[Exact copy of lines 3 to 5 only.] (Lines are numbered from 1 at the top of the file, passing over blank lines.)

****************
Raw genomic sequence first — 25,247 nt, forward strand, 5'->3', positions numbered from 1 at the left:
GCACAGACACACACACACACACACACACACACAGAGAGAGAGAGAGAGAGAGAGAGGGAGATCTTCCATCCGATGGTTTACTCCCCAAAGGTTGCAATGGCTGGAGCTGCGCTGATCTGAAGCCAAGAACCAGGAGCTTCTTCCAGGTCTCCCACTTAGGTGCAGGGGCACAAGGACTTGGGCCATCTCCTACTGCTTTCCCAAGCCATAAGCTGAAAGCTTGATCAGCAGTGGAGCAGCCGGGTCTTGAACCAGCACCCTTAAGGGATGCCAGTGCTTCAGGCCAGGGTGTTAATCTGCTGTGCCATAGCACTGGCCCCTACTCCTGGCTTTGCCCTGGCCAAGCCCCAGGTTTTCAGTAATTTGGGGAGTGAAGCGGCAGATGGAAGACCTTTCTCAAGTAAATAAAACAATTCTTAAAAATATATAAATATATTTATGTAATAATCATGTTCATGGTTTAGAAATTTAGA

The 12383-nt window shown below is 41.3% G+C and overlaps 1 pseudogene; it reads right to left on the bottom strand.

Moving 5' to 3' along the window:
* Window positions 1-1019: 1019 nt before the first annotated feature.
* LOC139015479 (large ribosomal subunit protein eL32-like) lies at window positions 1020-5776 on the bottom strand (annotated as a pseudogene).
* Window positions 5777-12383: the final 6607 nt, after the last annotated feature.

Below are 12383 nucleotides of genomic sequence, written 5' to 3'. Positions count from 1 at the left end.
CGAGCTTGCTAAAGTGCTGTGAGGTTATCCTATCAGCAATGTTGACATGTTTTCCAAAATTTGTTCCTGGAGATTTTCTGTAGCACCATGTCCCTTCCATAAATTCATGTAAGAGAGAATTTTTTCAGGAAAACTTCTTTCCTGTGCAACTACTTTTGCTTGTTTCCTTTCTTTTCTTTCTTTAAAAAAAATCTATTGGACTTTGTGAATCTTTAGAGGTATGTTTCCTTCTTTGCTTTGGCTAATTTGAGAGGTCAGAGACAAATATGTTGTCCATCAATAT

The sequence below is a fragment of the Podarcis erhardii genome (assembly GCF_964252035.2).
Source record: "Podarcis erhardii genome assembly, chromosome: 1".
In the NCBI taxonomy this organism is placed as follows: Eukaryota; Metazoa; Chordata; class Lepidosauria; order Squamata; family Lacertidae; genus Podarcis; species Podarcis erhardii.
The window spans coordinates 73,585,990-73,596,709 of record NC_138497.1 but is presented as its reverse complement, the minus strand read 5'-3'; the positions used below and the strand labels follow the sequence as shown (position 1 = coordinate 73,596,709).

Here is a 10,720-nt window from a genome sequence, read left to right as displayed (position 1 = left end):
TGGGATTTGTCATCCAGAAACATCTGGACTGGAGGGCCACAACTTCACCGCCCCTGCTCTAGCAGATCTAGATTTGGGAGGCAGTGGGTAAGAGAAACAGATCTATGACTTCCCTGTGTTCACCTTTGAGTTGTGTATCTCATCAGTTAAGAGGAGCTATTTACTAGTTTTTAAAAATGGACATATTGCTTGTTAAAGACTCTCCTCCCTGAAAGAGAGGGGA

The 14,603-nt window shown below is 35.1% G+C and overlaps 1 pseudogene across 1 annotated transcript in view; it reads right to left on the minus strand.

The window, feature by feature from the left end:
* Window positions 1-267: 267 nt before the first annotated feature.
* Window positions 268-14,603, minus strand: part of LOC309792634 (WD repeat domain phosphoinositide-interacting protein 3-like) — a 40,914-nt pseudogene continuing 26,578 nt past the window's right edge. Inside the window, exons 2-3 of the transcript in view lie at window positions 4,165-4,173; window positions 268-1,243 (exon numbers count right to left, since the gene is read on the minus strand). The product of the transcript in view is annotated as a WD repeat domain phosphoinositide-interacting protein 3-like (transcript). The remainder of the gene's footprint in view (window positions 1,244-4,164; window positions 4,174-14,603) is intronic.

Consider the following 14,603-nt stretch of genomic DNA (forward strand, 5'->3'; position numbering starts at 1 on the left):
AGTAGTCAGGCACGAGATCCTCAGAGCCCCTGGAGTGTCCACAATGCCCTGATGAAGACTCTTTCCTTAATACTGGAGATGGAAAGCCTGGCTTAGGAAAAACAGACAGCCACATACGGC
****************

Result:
The 12383-nt window shown below is 41.3% G+C and overlaps 1 pseudogene; it reads right to left on the bottom strand.

Moving 5' to 3' along the window:
* Window positions 1-1019: 1019 nt before the first annotated feature.